I definitely went old school genealogy this week and like back in the day, it worked!  I'm still heavily researching my Duer lines and after meeting someone from Trumbull County, Ohio at a local genealogy meeting a few months ago, decided I should join from afar, the Trumbull County Chapter of the Ohio Genealogy Society.

On Tuesday I received the first newsletter in the mail and I was listed on the first page, along with other new members.  In the back of the newsletter was a list of surnames that members were researching.  No one was looking for Byrds and Duers but there were several who were researching Morrisons.

Now Morrison is way too common of a last name so I wasn't counting on finding much for John and Eleanor (Jackson) Morrison but leaving no stone unturned, promptly emailed two of the three individuals listed.  I'm going to have to go really primitive with the third person - no email address was provided but there was an address and a snail mail letter has to be sent.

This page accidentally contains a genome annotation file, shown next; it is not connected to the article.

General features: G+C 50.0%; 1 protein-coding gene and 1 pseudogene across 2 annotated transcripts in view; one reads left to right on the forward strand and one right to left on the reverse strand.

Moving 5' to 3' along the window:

I received email responses within hours and both were researching the same line!  Serendipitously, one individual lives very close to me and mentioned that she recognized my name as she has followed my online trees for some time.  It definitely is a small world!  The other individual was a descendant of my Jane Morrison's sister, Nancy, and she provided me information I previously did not have. I was not aware that Nancy had remarried after her first husband's death which explains why I did not have a death date for her.

I don't often blindly send emails anymore so I'm really glad I used this approach.  Give it a try!

Wednesday, April 12, 2017

More Genealogy Tips Based on Renovation Musings